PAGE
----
Whole Wheat Buttermilk Biscuits

Having been taught how to make baking powder biscuits by my sister Patsy, I soon started thinking about the wonderful whole wheat baking powder biscuits that our friend Toni made. Toni had a little hand-powered mill that she used to grind her own whole wheat flour. The freshly ground wheat berries gave a wonderful nutty flavor to the biscuits.

I don’t have a flour mill or Toni’s recipe, but these biscuits have  that nutty flavor anyway. The whole wheat, butter, sugar and buttermilk work together to produce biscuits that are light, fluffy and tasty.

They are great with sausage gravy or eggs for breakfast or with soup for lunch or dinner, and they are just sweet enough to make you want to pop one in the microwave for a few seconds, spread it with butter and gobble the little morsel before you go to bed.

Here’s how to make them.


2 cups whole-wheat flour
1 tsp. baking powder
1 tsp. baking soda
1 T sugar
½ tsp. salt
¼ cup butter
3/4 – 1 cup buttermilk


Preheat the oven to 400 degrees Fahrenheit.

Thoroughly mix the flour with the baking powder, soda, sugar and salt in a mixing bowl. Cut the butter into half inch pieces and blend it with a fork or pastry blender into the dry ingredients until the mixture resembles coarse corn meal.

Stir the buttermilk with a fork into the dry ingredients, adding more buttermilk if necessary to moisten the flour. The dough should be moist but not wet.

Turn the dough onto a floured surface and turn it with a spatula to coat the outside lightly with flour. Flour your hands and knead the dough 12 to 15 times, then pat it out until it is about ½ inch thick. Cut the dough into rounds with a biscuit cutter or a floured drinking glass. Knead and pat the trimmings lightly and cut more rounds.

Place the biscuits on an ungreased baking sheet and bake them for 10 to 12 minutes.

NOTE:  As with regular baking powder biscuits, do not knead the dough more than just enough to get it to pat out on the counter or breadboard.  Kneading too much makes for tough heavy biscuits.

Patsy’s Buttermilk Biscuits

There are times when baking powder biscuits are indispensable. Sausage gravy, for instance, demands light, tender homemade biscuits hot from the oven.

Unfortunately, mine were neither light nor tender. Though some family members have disagreed, I still think that my biscuits were edible when hot from the oven and covered with gravy or spread generously with butter and jam. And once they had cooled, they could be used for coasters, hockey pucks or skeet practice.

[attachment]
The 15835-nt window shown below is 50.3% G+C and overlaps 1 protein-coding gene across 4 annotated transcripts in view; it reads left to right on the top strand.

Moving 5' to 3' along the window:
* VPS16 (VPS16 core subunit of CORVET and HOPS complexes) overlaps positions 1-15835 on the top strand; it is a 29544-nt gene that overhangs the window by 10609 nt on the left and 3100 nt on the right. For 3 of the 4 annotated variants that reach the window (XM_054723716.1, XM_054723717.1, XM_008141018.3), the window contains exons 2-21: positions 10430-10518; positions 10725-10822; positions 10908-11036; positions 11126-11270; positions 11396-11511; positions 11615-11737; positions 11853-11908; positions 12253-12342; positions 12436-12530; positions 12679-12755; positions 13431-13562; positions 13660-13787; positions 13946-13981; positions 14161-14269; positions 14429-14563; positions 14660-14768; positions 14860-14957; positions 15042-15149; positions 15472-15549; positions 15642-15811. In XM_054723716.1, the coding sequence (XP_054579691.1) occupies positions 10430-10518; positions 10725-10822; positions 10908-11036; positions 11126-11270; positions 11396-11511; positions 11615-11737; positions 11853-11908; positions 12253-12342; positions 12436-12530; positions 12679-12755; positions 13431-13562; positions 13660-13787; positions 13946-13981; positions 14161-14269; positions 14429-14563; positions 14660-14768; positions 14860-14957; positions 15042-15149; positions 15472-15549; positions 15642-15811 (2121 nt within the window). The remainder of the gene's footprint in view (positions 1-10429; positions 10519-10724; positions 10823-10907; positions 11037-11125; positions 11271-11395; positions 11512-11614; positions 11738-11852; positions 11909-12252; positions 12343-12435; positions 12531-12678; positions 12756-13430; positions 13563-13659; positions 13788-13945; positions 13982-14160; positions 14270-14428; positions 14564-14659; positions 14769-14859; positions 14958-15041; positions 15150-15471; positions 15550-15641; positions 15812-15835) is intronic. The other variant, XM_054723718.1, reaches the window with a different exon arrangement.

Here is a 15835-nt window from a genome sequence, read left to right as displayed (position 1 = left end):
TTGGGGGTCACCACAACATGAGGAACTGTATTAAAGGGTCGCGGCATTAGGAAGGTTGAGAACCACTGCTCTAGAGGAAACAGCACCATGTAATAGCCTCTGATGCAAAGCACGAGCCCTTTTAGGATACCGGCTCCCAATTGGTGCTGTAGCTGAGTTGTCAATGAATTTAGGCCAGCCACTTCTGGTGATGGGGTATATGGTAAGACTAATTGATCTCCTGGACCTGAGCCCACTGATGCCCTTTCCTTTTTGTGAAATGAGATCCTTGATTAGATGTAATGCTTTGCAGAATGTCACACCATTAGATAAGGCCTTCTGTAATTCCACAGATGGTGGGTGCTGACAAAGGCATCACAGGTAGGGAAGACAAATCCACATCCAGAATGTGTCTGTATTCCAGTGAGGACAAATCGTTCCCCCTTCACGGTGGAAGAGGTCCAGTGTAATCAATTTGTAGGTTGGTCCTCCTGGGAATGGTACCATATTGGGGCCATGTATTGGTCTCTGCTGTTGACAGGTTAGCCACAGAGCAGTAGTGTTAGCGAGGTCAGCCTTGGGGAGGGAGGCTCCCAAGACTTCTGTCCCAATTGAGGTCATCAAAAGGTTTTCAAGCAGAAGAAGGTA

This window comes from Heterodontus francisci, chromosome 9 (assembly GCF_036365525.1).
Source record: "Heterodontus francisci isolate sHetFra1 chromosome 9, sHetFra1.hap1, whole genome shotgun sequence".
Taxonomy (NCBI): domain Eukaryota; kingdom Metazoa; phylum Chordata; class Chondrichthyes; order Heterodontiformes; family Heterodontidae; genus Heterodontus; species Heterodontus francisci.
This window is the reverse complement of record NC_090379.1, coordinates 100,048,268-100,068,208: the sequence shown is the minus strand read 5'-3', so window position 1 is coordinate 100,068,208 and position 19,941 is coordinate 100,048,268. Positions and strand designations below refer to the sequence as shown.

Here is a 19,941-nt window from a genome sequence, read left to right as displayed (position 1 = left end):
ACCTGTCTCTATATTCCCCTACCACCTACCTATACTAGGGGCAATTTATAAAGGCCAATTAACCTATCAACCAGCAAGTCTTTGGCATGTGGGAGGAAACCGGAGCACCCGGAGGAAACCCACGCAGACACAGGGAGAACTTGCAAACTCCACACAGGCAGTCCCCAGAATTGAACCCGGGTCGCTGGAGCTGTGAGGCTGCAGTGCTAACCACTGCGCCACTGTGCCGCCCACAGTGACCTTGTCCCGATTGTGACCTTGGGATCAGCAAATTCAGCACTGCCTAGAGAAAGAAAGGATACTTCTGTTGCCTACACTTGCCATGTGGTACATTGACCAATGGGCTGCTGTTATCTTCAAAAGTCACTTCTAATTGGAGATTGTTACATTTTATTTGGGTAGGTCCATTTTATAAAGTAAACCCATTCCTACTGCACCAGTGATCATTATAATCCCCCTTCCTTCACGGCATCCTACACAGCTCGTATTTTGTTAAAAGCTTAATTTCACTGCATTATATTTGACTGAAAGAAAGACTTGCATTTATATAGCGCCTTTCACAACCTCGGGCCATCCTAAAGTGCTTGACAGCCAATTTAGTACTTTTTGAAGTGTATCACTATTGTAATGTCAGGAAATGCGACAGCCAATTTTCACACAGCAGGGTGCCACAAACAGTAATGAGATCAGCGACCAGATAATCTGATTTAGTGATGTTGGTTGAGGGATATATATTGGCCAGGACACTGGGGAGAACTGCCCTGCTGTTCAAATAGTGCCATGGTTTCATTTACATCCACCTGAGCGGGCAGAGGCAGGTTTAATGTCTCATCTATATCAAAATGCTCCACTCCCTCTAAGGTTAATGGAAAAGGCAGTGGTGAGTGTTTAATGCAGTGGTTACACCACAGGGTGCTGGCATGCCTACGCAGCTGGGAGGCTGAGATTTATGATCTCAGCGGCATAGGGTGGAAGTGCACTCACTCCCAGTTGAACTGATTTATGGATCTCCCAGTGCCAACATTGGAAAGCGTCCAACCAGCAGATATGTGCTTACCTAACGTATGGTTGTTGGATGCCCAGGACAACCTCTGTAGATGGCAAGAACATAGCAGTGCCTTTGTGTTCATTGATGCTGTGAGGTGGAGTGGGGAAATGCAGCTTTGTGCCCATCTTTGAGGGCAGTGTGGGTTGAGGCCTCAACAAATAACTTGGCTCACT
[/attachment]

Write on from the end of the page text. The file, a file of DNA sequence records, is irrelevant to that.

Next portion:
It took courage to make them. Every few months I would try, with no noticeable improvement. Instead of floating down on the plate, they dropped, like ceramic coasters, with an annoying clinking sound. It also took courage to eat them. My victims/guests would ask for extra gravy or more jam.

A few weeks after I mentioned the problem to my sister Patsy, who is an excellent cook, I received the following email:

“Just thought I’d pass on this recipe for biscuits. It is from my Betty Crocker Cookbook and is my favorite for buttermilk biscuits. They always turn out well for me. Give them a try sometime.”

And so I did, and they were at least ten times better than any of my earlier efforts. Here is the recipe.


2 cups flour
2 tsp. sugar
2 tsp. baking powder
1 tsp. salt
1/2 tsp. baking soda
1/3 cup shortening
2/3 cup buttermilk
1 T milk


Heat the oven to 400º F and bring the buttermilk to room temperature.

Sift the dry ingredients together in a mixing bowl. Cut in the shortening as you would for pie crust until it looks like cornmeal, and then add the buttermilk. Add a little more buttermilk if it looks too dry. Turn the dough out and knead it on a a floured board about fifteen turns, just until the dough forms a smooth ball.

Roll the dough to about a half inch thick and cut it with a water glass or doughnut cutter and place the biscuits an inch apart on an ungreased cookie sheet. Brush the tops with a little milk. Bake the biscuits for ten to twelve minutes or until they are lightly browned.

NOTES: Don’t knead the dough too long or the biscuits will be tough. You may have to make these biscuits a couple of times until you can recognize when you have kneaded the dough enough but not too much. Incidentally, a turn is rolling the dough over after you press it down and turning it a quarter turn.

The dough should be a half inch thick. A little thicker is better than too thin. You should end up with a dozen biscuits.